Easter brings on a number of images, many of which involve cuddly bunnies doing strange things (from clucking to rummaging in baskets for eggs to hide). Actually, the rummaging isn't too far off -- bunnies do love to make a mess -- but very few bunnies produce eggs in any form (word to the wise)!
Commercials and advertisements give the impression that bunnies are cute, cuddly, docile, and sweet -- sort of an oversized hamster. Every Easter, hundreds of bunnies are purchased as Easter "gifts," usually for small children. Unfortunately, people are rarely prepared for the commitment a rabbit entails. Hundreds of bunnies die or are abandoned every year in the weeks following Easter.
Rabbits can be wonderful pets. They display a surprising amount of individuality and intelligence. A smart bunny will respond to its name, learn how to open cupboard doors, and entertain you by hopping madly around the room. Litter training is remarkably easy, if time consuming. Bunnies have varied and adorable personalities, and they are a pleasure to watch. Some bunnies are very cuddly -- they will sit in your lap and keep you company whenever you settle down. Others are fiercely independent, and will follow you around head butting you to make sure you realize they are in charge.
In many ways a rabbit is like a cat. It is soft, fluffy, and cute. It uses a litter box. For its own safety, it usually has to be spayed or neutered. It can roam around your house provided you've bunny-proofed (although it certainly shouldn't run around outside!). Bunnies even can (and do) emit their own aggressive noise, a cross between a hiss, a growl, and a grunt.
No one would buy a cat for a child without considering the issue and discussing it thoroughly. Please extend bunnies the same consideration! If you decide you are willing to commit to your bunny for the entirety of its life, you will have a cute, dedicated companion. Improper care, however, can quickly lead to a rabbit's illness and even death.
So this year, before you set out to buy that new pet, keep the following questions in mind:
1. Do you have the time and energy to take care of it? Like dogs, rabbits are social creatures. If you leave them in their cages all day, they will become bored and destructive, and may even die. They require petting, freedom, and attention. You must watch them carefully for signs of illness, which are not always obvious.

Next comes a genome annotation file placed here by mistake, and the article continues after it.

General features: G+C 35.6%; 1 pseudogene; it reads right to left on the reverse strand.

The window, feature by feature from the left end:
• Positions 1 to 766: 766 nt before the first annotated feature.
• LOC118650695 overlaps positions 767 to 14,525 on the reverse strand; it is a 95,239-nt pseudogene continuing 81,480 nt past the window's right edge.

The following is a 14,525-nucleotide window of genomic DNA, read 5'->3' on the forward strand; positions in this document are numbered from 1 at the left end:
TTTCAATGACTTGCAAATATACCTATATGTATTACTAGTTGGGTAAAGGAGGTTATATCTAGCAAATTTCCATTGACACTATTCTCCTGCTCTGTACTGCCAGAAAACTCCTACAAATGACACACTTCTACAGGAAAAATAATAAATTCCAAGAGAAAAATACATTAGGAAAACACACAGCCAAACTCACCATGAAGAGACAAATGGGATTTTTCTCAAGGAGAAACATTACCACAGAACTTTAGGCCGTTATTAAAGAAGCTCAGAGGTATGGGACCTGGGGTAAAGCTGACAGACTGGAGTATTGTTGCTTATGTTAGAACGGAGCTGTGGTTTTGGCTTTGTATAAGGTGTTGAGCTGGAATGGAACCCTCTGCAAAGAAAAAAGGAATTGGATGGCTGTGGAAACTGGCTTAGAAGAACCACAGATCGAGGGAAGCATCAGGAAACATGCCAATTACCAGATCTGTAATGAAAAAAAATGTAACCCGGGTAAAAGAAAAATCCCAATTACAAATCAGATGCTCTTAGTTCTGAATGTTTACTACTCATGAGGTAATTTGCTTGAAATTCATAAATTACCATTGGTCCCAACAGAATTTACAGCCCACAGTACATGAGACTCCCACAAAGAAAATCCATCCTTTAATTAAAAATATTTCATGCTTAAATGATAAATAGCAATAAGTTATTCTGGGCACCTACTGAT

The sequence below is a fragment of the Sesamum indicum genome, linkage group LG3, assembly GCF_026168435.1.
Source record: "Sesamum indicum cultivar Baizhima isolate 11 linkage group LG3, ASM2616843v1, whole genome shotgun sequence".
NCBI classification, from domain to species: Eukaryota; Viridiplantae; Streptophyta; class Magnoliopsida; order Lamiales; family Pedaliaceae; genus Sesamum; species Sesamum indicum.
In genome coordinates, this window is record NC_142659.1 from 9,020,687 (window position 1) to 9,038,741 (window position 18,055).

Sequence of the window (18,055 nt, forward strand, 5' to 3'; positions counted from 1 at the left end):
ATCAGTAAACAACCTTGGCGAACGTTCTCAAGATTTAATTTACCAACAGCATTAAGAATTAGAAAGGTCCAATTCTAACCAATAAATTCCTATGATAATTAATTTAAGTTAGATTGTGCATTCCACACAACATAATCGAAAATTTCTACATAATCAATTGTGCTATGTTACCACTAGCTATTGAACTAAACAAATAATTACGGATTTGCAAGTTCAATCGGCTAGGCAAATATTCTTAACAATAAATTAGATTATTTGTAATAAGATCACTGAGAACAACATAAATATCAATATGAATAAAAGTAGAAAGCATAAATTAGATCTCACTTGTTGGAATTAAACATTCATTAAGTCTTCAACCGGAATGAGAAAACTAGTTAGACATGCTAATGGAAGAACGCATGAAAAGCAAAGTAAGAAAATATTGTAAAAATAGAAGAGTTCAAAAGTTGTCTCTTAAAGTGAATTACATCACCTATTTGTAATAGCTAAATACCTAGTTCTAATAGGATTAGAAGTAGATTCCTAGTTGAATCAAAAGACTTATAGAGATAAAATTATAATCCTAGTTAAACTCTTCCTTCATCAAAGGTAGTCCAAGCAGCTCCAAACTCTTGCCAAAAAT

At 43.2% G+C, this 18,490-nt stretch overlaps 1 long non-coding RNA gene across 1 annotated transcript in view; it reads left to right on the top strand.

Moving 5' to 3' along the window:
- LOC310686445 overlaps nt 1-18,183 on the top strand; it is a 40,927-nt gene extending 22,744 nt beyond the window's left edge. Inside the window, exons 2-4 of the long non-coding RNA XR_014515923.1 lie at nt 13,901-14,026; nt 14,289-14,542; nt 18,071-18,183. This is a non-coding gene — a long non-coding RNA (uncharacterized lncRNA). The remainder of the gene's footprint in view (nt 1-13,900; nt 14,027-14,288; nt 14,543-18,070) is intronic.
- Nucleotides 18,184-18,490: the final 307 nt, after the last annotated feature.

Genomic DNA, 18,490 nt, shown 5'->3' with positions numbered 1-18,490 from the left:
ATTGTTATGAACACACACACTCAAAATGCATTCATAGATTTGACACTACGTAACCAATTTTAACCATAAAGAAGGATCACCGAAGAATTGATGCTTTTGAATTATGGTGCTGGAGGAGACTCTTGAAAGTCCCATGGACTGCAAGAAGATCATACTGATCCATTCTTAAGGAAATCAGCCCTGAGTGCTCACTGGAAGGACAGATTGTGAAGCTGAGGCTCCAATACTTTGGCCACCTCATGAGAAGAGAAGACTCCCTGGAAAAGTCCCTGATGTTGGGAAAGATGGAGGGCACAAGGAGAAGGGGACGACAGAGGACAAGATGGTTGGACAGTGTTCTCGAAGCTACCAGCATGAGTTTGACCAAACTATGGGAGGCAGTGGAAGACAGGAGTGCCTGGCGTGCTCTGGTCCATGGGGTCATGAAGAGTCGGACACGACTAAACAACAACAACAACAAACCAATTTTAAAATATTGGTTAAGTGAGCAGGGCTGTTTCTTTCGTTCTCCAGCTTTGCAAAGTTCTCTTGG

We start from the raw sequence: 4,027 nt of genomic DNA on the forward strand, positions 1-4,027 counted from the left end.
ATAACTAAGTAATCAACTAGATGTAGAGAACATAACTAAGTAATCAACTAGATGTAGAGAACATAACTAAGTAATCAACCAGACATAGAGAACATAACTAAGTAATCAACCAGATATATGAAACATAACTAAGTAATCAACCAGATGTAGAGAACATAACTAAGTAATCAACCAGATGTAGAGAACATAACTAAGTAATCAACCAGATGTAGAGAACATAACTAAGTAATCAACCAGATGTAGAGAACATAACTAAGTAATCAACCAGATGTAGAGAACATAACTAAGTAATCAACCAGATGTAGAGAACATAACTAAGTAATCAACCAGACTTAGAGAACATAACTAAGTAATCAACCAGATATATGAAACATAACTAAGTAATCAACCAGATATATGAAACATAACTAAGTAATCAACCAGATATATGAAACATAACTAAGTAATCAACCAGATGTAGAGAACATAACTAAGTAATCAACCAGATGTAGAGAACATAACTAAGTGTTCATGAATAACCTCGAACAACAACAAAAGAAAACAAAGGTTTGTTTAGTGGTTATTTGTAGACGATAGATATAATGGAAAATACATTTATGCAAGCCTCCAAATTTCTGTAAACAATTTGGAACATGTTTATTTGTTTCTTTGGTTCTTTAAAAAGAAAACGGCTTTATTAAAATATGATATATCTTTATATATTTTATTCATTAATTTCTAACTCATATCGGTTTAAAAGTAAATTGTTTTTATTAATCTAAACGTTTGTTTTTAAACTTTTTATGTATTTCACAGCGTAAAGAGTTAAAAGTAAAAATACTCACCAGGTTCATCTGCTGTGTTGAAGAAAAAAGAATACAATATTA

2. Are you fully informed about the care of rabbits? Do you understand their dietary needs, living space requirements, and the care involved in their daily lives? Are you prepared for vet bills, and do you know if there are rabbit vets in your area?
3. Are you prepared to bunny-proof your house? In a bunny's eye, wires lying on the floor irresistibly resemble yummy roots. Unless you want a dead rabbit and a ruined television, you have to find some way to keep wires covered or hidden. Rabbits love to shred paper, books, cardboard, carpet, and wall trimmings, to name a few. If you don't keep them entertained, they have a tendency to entertain themselves!
4. Do you realize that a healthy rabbit lives ten to twelve years? In contrast, the average hamster lives eighteen months to two years. Adopting a rabbit is akin to adopting any other long-lived animal; you must be prepared to care for it in its old age.
5. Do you have other pets, and have you considered how your rabbit will interact with them?
The commercials get one thing right -- bunnies are cute, fun-loving, and (typically) gentle creatures. Educate your friends and families: a rabbit is not a toy! It is a living, breathing animal with feelings, personality, and the right to a good home. If you want an animal friend, a rabbit may be perfect for you. If you want a toy for a child, however, try a stuffed animal!
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